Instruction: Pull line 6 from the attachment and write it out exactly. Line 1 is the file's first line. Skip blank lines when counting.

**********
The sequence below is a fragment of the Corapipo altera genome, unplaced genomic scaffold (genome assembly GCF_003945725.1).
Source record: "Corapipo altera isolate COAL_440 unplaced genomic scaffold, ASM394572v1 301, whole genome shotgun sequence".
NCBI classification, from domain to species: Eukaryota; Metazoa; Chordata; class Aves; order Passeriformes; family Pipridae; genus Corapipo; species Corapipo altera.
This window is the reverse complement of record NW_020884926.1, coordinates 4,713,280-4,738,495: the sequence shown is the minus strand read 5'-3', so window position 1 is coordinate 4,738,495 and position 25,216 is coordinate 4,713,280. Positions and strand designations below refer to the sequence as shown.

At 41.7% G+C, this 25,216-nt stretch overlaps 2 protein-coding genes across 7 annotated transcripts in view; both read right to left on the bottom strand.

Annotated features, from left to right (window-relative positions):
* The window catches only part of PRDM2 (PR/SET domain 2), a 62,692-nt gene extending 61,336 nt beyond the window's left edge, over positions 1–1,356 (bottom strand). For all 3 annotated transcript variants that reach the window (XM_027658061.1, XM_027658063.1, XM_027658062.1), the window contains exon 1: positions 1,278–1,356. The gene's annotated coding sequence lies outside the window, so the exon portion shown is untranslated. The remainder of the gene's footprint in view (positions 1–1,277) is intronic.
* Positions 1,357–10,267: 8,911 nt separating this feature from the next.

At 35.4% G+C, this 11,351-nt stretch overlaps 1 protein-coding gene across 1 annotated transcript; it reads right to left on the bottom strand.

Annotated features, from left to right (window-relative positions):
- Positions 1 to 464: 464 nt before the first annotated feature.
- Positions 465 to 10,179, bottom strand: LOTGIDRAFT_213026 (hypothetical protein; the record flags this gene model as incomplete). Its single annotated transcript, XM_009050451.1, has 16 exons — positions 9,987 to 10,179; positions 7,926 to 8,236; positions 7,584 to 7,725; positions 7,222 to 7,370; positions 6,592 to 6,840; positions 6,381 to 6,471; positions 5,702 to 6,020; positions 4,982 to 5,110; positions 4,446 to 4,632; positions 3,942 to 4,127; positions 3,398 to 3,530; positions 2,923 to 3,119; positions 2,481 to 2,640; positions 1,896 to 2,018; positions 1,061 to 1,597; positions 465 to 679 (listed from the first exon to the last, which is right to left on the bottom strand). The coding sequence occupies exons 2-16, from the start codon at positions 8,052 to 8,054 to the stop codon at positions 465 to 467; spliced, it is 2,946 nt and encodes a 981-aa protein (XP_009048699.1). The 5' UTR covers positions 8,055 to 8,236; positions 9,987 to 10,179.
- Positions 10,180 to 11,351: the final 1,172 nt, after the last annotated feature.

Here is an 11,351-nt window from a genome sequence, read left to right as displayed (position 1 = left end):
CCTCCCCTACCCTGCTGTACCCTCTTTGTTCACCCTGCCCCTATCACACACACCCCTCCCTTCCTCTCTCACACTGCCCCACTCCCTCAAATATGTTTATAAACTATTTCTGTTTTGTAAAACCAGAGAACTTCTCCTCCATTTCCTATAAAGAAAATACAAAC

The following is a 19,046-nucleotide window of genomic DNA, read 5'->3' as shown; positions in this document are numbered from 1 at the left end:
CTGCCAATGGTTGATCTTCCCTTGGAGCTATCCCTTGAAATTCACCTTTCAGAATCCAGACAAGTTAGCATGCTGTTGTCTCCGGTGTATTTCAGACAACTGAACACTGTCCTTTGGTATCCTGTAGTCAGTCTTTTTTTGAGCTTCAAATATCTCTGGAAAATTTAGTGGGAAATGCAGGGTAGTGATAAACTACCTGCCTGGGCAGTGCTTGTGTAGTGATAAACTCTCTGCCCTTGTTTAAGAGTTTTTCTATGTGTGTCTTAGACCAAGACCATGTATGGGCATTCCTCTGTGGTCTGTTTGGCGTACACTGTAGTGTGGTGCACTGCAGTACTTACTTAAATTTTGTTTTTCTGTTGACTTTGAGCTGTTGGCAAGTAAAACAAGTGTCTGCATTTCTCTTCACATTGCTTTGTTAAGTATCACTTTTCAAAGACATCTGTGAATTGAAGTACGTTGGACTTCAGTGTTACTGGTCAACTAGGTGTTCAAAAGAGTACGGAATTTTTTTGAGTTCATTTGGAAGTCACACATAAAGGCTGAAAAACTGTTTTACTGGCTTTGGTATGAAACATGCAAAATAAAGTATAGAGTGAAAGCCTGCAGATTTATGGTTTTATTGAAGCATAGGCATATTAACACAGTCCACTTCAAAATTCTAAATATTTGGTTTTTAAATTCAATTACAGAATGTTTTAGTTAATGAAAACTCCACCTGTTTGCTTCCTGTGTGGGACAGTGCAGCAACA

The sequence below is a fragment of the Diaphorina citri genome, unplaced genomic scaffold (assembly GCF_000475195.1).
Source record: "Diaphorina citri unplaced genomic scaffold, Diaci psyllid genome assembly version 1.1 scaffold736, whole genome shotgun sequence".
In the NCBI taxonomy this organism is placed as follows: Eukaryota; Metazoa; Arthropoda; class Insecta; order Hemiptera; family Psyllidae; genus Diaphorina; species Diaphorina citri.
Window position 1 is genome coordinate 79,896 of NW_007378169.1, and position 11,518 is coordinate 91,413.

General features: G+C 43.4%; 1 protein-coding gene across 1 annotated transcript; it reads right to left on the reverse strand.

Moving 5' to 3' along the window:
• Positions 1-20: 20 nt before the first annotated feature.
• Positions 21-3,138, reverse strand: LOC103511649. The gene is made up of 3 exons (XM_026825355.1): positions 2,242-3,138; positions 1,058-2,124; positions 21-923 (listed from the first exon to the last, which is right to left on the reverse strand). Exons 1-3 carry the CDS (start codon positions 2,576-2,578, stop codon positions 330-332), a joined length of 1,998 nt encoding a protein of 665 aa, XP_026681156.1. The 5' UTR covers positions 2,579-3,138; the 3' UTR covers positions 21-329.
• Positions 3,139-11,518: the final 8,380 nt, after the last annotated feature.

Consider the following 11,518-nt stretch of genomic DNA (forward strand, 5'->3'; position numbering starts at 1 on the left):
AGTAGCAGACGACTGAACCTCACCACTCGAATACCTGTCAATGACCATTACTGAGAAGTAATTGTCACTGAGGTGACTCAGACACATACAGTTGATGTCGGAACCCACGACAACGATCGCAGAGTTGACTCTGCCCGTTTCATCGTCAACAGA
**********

Annotated features, from left to right (window-relative positions):